It is interesting that the BBC reports before and after the consecration of the Rev Libby Lane as the new Bishop of Stockport appear under the URL "bbc.uk.co/news/uk-politics" for that is what it is, politics. The pre-service clip in the first link is of a TV interview with 'Mrs Lane's friend and curate', the Reverend Georgina Watmore, on the BBC Breakfast show. It stops short of the point when she was asked how they would be celebrating her vicar becoming the first female bishop in the Church of England.
Here was a heaven sent opportunity to say that they would be celebrating the Holy Eucharist, the essential sacrament of the Church, injecting some Christian teaching at the culmination of their 'equality' campaign - a spurious claim if ever there was one. They were going to celebrate with a knees up - rather than knees down. Previously a commentator who had been speaking live from York Minster referred to the thousand or more 'spectators' including a hundred bishops from around the world who wanted to lay hands on the first female bishop to be consecrated in the Church of England. Surely she meant 'congregation' I thought but on reflection she was correct. 'Spectators' summed up the media event. - After all, it's all about equality, stupid!
When the Archbishop of York asked the spectators during the proceedings, "Is it now your will that she should be ordained?", there was one objection on the not unreasonable grounds that innovation was not in the Bible. The objector was refused permission to speak. Instead Dr Sentamu read out a prepared statement assuring the spectators that the consecration was lawful under the Canon of the Church of England which is "part of the law of the land". Correct. It was legal, the Church of England having enacted it but it was not legitimate in the eyes of the wider Church, hence the objection.
A spokesman for the Church of England said the objector, the Rev Paul Williamson, a priest in charge of St George's Church, Hanworth, West London, had shown himself to be a "lone voice of protest in a sea of voices of affirmation". So he was but he gave an honest response, one which many others could have made had it not been for the agreement which enabled the consecration to take place. It is regrettable therefore that an objector voicing his response according to conscience was portrayed as a clown in the rite of feminist authentication in the same way that other objectors on grounds of conscience have been portrayed in the media.
Everyone who was anyone, or anyone who thought they were anyone in this charade was there. Around 100 bishops 'from around the world' pressed forward to be in front for the laying on of hands while exercising sufficient restraint to avoid the appearance of a Black Friday stampede. I say charade because in the view of the wider Church, Orthodox, Catholic and for most Anglicans the Church has no authority to ordain women. Hence it was a gross parody to answer "I do" to the questions:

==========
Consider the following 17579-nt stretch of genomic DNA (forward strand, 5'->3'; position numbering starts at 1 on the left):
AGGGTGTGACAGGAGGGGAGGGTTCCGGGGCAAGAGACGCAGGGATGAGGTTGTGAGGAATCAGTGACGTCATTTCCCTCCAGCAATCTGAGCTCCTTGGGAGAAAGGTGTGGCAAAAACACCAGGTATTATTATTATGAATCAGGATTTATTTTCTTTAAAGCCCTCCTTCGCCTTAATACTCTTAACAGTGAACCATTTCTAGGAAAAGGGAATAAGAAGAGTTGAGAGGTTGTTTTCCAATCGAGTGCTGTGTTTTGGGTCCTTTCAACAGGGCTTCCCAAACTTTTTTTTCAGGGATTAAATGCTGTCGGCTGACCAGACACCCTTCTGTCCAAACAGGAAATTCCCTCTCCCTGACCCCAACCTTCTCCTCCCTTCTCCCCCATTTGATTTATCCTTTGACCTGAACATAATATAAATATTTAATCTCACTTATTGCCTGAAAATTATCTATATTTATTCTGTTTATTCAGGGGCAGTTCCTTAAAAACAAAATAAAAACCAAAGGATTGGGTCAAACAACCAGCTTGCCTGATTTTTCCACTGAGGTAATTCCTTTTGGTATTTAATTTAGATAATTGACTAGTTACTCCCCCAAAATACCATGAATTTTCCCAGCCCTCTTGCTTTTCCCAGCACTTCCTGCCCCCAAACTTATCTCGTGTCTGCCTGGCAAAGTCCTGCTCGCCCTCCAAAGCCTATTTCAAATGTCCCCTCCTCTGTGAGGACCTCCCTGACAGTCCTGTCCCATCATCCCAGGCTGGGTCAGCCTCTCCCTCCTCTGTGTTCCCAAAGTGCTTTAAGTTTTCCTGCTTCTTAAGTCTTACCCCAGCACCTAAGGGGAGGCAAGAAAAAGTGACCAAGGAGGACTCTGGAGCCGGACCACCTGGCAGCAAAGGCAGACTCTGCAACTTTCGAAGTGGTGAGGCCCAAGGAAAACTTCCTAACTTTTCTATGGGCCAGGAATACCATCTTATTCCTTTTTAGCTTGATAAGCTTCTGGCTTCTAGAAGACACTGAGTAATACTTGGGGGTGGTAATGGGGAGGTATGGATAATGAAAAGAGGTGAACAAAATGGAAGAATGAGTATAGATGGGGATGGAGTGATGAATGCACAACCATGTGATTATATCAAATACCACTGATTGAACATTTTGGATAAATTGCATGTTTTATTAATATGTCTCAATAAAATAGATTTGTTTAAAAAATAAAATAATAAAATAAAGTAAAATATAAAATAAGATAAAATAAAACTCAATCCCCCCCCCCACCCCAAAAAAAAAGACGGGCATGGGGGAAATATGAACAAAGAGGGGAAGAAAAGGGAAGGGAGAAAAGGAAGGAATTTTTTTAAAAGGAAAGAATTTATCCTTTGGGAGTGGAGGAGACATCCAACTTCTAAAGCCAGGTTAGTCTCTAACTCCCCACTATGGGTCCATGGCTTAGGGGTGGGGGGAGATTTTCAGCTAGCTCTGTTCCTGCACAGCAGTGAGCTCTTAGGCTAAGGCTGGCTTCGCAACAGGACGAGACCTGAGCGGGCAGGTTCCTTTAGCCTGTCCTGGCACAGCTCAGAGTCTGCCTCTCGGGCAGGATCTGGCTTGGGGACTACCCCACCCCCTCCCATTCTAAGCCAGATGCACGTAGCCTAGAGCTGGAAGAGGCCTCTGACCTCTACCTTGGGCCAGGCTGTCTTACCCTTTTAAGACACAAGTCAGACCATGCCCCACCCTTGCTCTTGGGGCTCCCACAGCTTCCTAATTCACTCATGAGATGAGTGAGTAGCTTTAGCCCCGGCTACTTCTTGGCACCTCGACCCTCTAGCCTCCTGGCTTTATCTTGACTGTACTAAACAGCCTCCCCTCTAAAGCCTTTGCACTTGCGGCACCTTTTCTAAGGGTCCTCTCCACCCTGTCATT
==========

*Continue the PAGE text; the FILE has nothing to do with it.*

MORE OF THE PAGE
- Do you accept the Holy Scriptures as revealing all things necessary for eternal salvation through faith in Jesus Christ?
- Will you teach the doctrine of Christ as the Church of England has received it, will you refute error, and will you hand on entire the faith that is entrusted to you?
- Will you be faithful in ordaining and commissioning ministers of the gospel?
- Will you promote peace and reconciliation in the Church and in the world; and will you strive for the visible unity of Christ's Church?
- Will you accept the discipline of this Church, exercising authority with justice, courtesy and love, and always holding before you the example of Christ?
Commentators were stressing that women in the Church of England had waited twenty years for this moment as if a prejudiced minority had impeded their legitimacy. They were of course applying secular principles of equality of opportunity in the workplace. Claims that the ordination of women are about equality are totally spurious but who cares these days let alone understands? Typical Sunday attendances in the Church of England have halved to just 800,000 in the last 40 years. That is around 1.5% of the population of England, just slightly better than attendance in Wales. Most of those remaining will simply have played follow-my-leader without regard for the consequences while others have left, their faith destroyed.
Friends of Libby Lane may celebrate with a knees-up but it is a hollow victory for the Church of England given the damage the liberal invasion has caused. Writing in the Telegraph their Religious Affairs Editor, John Bingham, poses the question "Female bishops are go: What on earth will the Church row about now?" One has to ask if it really matters any more given the damage to the Church the innovation has caused.
Writing about the consecration of Fr Philip North, a 'traditionalist Anglo-Catholic', next week Bingham commented: For reasons which might charitably be described as obscure at best, there is 'acrimony' because "the plan is - ironically - to depart from tradition for the central part of Fr North's consecration service". A Religious Affairs Editor who can refer to the Apostolic Succession as 'obscure at best' must surely be in the wrong job unless his main purpose is to denigrate the Anglican Church. If the deliberations of the Church are "tortuous and, to many people, simply incomprehensible" Mr Bingham would have been better employed explaining the genuine held beliefs of traditionalists rather than making a cheap buck out the misery inflicted upon them.